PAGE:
The Kissing Hand, by Audrey Penn – This book helps children learn a coping skill when encountering a change or missing someone by connecting their love of family with a “token” – or kiss in the hand. This is one of several books in a series. The author wrote another book, A Kiss Goodbye, that helps young children process moving.

Over There, by Dorinda Williams – Written by Dorinda Williams at Zero To Three, this is a great book because families can download a version of the book, print it out, and then customize the story by using their own photographs. The activity book comes in a “daddy” version as well as a “mommy” version. Military families can order this book via Military OneSource.

The Invisible String, by Patrice Karst – Similar to The Kissing Hand, this book teaches kids how to deal with missing a parent by understanding that they are still connected to their parent via an “invisible string.” While not geared solely to military families, this touching book can help young children feel connected with deployed parents or other family members that are far away.

This is a short list of the many books military families have found helpful. What military-related children’s books do you recommend?

dustinPosted by Dustin Weiss, Youth Initiatives Deputy Director at the National Military Family Association

Looking back at 2012

National Military Family Association: A look back at 2012Where does a year go? It’s amazing to see the months fly by, filled with memorable occasions like weddings, road trips, big moves, and deployments. 2012 was a year of change, new ideas, and growth for the military community, and for us as well! Here’s how we spent our year.

Sometimes it seems like if something can go wrong, it will. Or when it rains, it pours. Whichever idiom you want to apply, 2012 brought a few unexpected lemons for us to make into lemonade. From the close call of a government shutdown in April, threats to commissary benefits, and the fiscal cliff negotiations in December, we were proud to be  the place military families turned to understand the impact of these actions and find out what could be done in response. It’s nice to know that no matter what comes our way, our community always makes it to the other side of the issue infinitely stronger.

With almost everyone and their grandma (literally) having a smart phone or social media account, these days it seems like we are more connected than ever. Military families are no different, and this year we created a few new ways to provide resources and support via the most-used platforms. Although we are all part of the same community, each military family faces its own challenges going through the many different stages and phases of life. Whether a family is preparing to move, expecting a baby, or anticipating a deployment, our new app, MyMilitaryLife, brings our subject matter expertise and important resources when and where it’s most needed. We’ve had nearly 4,000 downloads from the iTunes and GooglePlay stores, and with six more life paths being added in 2013, we look forward to growing our presence on this new mobile platform.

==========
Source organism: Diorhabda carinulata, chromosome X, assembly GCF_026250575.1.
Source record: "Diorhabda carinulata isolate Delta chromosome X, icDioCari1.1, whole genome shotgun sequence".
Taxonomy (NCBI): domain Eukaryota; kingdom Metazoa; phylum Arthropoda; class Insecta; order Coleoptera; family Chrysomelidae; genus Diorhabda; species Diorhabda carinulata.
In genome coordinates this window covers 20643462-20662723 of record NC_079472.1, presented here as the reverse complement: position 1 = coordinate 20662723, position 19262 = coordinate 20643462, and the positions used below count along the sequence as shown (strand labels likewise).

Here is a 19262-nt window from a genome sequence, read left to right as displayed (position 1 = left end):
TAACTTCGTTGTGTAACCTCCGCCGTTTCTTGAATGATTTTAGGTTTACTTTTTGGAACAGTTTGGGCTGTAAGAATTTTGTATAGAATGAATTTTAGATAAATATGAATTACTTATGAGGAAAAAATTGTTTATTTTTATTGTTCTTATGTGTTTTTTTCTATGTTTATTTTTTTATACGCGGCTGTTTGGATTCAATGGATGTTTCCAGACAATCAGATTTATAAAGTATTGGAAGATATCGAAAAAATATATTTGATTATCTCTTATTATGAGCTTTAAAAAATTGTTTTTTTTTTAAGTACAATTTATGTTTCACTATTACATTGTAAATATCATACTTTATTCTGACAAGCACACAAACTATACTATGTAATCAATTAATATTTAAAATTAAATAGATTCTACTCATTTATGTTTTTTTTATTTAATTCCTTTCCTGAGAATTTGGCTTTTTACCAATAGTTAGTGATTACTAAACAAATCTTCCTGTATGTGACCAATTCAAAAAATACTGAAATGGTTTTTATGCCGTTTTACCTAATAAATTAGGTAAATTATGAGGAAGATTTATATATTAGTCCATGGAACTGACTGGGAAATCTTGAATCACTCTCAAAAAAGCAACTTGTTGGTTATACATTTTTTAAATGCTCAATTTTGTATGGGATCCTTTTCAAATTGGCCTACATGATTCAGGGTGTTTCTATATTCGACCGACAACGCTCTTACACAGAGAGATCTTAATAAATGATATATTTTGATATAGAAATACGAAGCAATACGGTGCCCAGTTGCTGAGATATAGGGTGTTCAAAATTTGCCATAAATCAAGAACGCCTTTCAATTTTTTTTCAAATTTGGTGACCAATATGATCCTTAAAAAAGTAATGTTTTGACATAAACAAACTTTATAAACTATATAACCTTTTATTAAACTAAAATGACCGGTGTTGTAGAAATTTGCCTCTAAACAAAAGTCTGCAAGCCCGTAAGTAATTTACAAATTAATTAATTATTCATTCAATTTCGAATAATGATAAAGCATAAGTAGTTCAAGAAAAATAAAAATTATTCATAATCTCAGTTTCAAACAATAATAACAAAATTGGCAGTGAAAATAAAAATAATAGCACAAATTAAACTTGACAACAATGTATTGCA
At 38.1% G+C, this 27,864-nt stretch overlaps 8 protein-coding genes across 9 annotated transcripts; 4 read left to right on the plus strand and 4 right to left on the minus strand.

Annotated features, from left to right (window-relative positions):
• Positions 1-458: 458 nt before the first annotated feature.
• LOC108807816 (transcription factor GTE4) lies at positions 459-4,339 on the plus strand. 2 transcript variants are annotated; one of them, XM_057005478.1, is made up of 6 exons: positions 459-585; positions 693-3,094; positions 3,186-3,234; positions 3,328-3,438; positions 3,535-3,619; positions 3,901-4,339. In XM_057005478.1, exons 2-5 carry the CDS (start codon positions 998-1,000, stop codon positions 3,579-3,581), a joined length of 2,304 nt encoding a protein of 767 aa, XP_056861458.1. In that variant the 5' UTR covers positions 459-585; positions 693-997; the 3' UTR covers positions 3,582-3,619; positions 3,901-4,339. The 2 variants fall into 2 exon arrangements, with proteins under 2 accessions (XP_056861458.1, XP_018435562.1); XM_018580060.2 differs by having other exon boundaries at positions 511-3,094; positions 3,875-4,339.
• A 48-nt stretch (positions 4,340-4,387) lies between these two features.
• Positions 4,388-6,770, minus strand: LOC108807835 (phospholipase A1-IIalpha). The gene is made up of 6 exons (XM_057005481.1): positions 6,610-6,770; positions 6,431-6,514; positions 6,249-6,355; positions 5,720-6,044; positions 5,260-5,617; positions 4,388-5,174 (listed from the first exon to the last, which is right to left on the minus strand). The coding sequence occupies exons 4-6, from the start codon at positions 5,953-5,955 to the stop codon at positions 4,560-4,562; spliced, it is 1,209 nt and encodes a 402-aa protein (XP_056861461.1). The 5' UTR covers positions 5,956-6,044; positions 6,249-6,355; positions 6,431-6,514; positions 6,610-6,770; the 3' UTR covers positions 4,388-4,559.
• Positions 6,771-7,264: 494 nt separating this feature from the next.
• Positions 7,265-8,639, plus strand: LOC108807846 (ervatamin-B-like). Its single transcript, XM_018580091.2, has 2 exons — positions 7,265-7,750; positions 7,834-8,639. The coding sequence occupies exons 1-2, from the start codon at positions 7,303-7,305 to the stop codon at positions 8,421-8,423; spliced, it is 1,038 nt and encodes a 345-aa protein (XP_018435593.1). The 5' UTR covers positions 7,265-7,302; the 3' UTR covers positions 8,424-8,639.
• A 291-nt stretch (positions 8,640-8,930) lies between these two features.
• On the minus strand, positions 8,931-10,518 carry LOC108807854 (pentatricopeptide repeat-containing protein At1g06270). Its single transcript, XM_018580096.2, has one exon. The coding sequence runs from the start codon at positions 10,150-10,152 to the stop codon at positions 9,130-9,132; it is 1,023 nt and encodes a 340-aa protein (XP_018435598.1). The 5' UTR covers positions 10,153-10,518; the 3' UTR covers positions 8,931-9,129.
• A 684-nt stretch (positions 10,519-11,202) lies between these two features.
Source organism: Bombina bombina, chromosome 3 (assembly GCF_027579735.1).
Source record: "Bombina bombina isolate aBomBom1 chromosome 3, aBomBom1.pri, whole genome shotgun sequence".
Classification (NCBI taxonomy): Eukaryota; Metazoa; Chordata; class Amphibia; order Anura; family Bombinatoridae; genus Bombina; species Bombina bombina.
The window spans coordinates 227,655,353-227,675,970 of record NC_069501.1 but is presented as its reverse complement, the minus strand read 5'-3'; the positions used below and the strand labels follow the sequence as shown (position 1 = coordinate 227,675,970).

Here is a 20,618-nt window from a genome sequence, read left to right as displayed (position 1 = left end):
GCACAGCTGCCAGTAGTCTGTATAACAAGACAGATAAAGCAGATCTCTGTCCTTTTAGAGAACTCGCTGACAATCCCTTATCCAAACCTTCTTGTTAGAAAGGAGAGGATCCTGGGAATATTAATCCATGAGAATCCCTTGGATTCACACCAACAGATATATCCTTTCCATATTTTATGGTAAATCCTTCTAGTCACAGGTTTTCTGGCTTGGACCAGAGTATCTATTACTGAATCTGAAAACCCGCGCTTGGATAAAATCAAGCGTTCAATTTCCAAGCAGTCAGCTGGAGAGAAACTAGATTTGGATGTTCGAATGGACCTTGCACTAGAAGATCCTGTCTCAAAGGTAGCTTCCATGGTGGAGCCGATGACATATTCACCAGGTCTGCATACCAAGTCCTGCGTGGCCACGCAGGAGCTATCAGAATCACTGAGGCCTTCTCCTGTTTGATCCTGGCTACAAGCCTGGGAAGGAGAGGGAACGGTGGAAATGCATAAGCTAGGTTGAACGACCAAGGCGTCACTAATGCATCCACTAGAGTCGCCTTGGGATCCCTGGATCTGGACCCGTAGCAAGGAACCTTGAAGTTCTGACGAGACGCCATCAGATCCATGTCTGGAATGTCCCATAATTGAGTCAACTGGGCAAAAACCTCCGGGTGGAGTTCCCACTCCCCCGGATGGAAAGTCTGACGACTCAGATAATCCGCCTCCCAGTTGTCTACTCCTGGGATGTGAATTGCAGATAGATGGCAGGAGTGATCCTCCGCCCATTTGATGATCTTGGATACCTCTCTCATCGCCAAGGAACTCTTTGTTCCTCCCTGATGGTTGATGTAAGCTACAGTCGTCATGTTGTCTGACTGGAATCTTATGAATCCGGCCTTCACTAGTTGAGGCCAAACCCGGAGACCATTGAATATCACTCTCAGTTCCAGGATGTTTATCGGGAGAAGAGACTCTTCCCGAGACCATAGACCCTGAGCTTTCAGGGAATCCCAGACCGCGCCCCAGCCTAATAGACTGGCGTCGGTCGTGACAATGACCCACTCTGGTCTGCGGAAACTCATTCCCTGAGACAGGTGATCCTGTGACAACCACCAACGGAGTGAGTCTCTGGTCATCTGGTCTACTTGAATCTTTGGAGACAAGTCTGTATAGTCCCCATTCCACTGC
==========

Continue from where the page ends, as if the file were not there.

We are committed to providing spouses and families with the resources and programs needed to make military life a bit easier. We awarded $448,000 in scholarship funds to military spouses beginning or continuing their education through our Joanne Holbrook Patton Military Spouse Scholarship Program. Our Operation Purple® program had another great season, sending 1,581 military kids to camp across the country. With so many service members returning from deployment, creating a network of support during this period of change and adjustment was more important than ever. We held six Family Retreats and four Healing Adventures for families with a wounded or returning service member who needed to ease into the reintegration process after a deployment.

It went by fast, but 2012 was a productive and fulfilling year. We’re excited to see where 2013 takes us—stay tuned for a companion post on the Association’s goals for the year.

Your turn: what would you like to see us focus on this year?

maranathaPosted by Maranatha Bivens, Communications Editor at the National Military Family Association